There was a truly African welcoming session with representatives from the KCMC and the Tanzanian representative from Stiefel spoke in front of a beautifully decorated blackboard with a fantastic picture of the RDTC drawn on it.  The next session was on leprosy during which I was proud to say that Kenneth our ADDV student gave an excellent presentation and handled the questions with applomb.  Leprosy is meant to be an eradicated disease in many areas but since being at the RDTC I have seen about 6 cases, some of whom are the infectious multi-bacillary sort.  It was very important to discuss the fact that leprosy is a re-emerging problem and a lively discussion was had by all on how to approach it.  Many health workers fail to recognise the disease and a school boy who we diagnosed had been seen for the year previously at another hospital.  This case raised many issues about the stigma of leprosy and also the ethical problem of contact tracing in a school in this situation.  The day progressed with talks on psoraisis, acne and our colleague Dr Vicky Yates gave an excellent presentation on Tuberculosis of the skin.

That evening we were all treated to a wonderful dinner under the stars in the truly magnificent garden of Professor John Masenga which when decorated looked like the set of a Bollywood movie.  The food, drink and company was fantastic but we were up bright and early the next morning.  The first session was introduced by Professor Ryan and was a insight into the subject of nutrition and the skin.  Mr Brad Snyder gave a passionate and fascinating insight into a project entitled Gardens for Health (  that they have set up in Rwanda.  In Rwanda there is much malnutrition so in conjunction with giving the food aid plumpinut, based on peanut and enriched with vitamins and minerals, parents and children are taught how to cultivate a garden at home.  There is a demonstration garden at the health centre where the families are taught and given the vegetables and foods that are needed for a balanced diet whilst their garden is growing.  They are given the seeds and the expertise (a home garden package) to make their own gardens so that at the end of the 3 month food supplementation period given to the malnourished child the gardens are ready for harvest.  Brilliant - Brad an enigmatic, slim, vivacious man also talked passionately about empowering women and children and also about the involvement of men into the project.  Following this talk Prof Ryan's sister talked about an equally brilliant garden project in India:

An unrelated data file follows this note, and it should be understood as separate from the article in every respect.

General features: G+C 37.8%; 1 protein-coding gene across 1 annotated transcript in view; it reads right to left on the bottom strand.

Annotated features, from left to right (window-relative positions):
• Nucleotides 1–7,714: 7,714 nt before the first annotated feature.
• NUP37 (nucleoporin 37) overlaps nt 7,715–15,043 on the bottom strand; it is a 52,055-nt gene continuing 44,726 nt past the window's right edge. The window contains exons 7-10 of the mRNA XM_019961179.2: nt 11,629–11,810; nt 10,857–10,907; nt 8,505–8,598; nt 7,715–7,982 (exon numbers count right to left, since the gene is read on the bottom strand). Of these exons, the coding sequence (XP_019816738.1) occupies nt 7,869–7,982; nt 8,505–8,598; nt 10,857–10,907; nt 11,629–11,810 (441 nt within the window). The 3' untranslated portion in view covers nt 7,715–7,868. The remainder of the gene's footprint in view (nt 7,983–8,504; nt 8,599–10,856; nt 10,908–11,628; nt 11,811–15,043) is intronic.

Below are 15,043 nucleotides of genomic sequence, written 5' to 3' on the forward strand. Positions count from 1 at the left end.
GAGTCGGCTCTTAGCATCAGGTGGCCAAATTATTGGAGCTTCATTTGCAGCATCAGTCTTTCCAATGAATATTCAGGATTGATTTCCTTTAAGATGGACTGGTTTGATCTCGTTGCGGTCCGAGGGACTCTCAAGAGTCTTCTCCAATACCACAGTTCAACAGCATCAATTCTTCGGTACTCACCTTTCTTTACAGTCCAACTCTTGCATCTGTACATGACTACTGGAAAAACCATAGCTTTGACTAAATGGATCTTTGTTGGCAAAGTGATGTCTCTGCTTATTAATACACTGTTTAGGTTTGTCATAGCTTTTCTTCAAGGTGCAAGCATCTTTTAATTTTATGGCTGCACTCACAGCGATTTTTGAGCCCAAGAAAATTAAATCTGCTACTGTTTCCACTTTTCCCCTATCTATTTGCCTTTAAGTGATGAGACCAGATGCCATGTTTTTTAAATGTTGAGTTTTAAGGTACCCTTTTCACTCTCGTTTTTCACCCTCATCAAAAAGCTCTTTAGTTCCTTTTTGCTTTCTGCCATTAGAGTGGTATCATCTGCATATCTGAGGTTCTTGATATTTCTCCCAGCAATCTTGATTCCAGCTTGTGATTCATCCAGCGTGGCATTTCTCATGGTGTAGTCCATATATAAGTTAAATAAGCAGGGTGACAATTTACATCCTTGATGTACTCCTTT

Brad's gardens for health talk

Other highlights of the day were our 2 other ADDV students presenting their research excellently making us very proud as some of the students find presenting in English an understandably daunting process.  The day ended with the now legendary RDTC quiz which I have to say was very difficult!!!  Then another dinner at El Rancho - famed for it's delicious Indian food ( I didn't think I would eat so much Indian food in Africa)

Friday's highlight has to be our 4 residents' polished presentations:  Dr Alice presented our case of junctional Epidermolysis bullosa, Dr Julia presented our case of Tuberous sclerosis, Dr Esther presented a very sad case of Proteus syndrome and Dr Nohrasco presented the case of dracunculosis complete with brilliant pictures of the 40cm worm being extracted from the patient's leg.

Nohrasco, Esther, Alice and Julia holding their prizes (left to right)

Everyone enjoyed the session and the residents all won prizes together with a previous resident, Dr S Kiprono's fascinating research presentation on the difference in skin flora found in the albino population.  Sebastian and I found this particularly interesting as the post-operative infection rate in albinos is 100% and is still 30-40% with prophylactic antibiotics.  Friday night was spent dancing at Mumbai Masala - yes you have guessed it another Indian restaurant.  It is always reassuring to see how much Dermatologists love dancing wherever they are in the world... . Brad was a brilliant dancer and impressed both us and the local African dancers!